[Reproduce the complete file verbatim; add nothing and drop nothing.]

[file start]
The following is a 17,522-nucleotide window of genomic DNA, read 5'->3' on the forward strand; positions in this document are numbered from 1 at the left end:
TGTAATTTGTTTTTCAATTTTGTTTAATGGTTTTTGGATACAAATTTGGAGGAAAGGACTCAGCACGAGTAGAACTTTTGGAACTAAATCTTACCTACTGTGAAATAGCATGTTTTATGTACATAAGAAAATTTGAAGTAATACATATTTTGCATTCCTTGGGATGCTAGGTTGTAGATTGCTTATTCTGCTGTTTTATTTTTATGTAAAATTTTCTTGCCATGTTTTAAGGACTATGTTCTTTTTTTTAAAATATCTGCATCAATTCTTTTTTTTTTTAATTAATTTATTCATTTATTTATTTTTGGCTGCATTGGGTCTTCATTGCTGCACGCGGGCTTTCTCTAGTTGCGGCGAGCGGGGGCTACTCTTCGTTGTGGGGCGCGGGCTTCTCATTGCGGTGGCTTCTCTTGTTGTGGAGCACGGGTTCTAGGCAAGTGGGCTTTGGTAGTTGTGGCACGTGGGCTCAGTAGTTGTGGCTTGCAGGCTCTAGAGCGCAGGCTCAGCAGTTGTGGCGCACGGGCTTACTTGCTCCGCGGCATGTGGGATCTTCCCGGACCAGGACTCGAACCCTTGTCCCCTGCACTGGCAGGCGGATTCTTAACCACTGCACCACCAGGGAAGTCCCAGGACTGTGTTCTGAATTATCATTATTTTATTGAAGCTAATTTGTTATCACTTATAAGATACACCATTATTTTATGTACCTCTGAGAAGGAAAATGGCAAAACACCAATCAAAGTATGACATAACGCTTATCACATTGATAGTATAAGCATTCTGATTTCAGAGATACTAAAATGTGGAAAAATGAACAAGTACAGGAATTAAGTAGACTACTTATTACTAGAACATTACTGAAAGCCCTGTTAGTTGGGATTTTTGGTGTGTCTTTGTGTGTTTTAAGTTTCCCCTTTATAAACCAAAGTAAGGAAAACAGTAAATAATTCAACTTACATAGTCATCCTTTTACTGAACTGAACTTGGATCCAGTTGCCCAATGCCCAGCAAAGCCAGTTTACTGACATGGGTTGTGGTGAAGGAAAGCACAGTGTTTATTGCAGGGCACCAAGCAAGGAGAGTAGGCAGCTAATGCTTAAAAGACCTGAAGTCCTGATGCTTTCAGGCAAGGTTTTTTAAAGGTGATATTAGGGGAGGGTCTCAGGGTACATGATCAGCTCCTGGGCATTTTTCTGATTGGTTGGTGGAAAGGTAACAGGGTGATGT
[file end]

The following is a 17,522-nucleotide window of genomic DNA, read 5'->3' on the forward strand; positions in this document are numbered from 1 at the left end:
TGTAATTTGTTTTTCAATTTTGTTTAATGGTTTTTGGATACAAATTTGGAGGAAAGGACTCAGCACGAGTAGAACTTTTGGAACTAAATCTTACCTACTGTGAAATAGCATGTTTTATGTACATAAGAAAATTTGAAGTAATACATATTTTGCATTCCTTGGGATGCTAGGTTGTAGATTGCTTATTCTGCTGTTTTATTTTTATGTAAAATTTTCTTGCCATGTTTTAAGGACTATGTTCTTTTTTTTAAAATATCTGCATCAATTCTTTTTTTTTTTAATTAATTTATTCATTTATTTATTTTTGGCTGCATTGGGTCTTCATTGCTGCACGCGGGCTTTCTCTAGTTGCGGCGAGCGGGGGCTACTCTTCGTTGTGGGGCGCGGGCTTCTCATTGCGGTGGCTTCTCTTGTTGTGGAGCACGGGTTCTAGGCAAGTGGGCTTTGGTAGTTGTGGCACGTGGGCTCAGTAGTTGTGGCTTGCAGGCTCTAGAGCGCAGGCTCAGCAGTTGTGGCGCACGGGCTTACTTGCTCCGCGGCATGTGGGATCTTCCCGGACCAGGACTCGAACCCTTGTCCCCTGCACTGGCAGGCGGATTCTTAACCACTGCACCACCAGGGAAGTCCCAGGACTGTGTTCTGAATTATCATTATTTTATTGAAGCTAATTTGTTATCACTTATAAGATACACCATTATTTTATGTACCTCTGAGAAGGAAAATGGCAAAACACCAATCAAAGTATGACATAACGCTTATCACATTGATAGTATAAGCATTCTGATTTCAGAGATACTAAAATGTGGAAAAATGAACAAGTACAGGAATTAAGTAGACTACTTATTACTAGAACATTACTGAAAGCCCTGTTAGTTGGGATTTTTGGTGTGTCTTTGTGTGTTTTAAGTTTCCCCTTTATAAACCAAAGTAAGGAAAACAGTAAATAATTCAACTTACATAGTCATCCTTTTACTGAACTGAACTTGGATCCAGTTGCCCAATGCCCAGCAAAGCCAGTTTACTGACATGGGTTGTGGTGAAGGAAAGCACAGTGTTTATTGCAGGGCACCAAGCAAGGAGAGTAGGCAGCTAATGCTTAAAAGACCTGAAGTCCTGATGCTTTCAGGCAAGGTTTTTTAAAGGTGATATTAGGGGAGGGTCTCAGGGTACATGATCAGCTCCTGGGCATTTTTCTGATTGGTTGGTGGAAAGGTAACAGGGTGATGT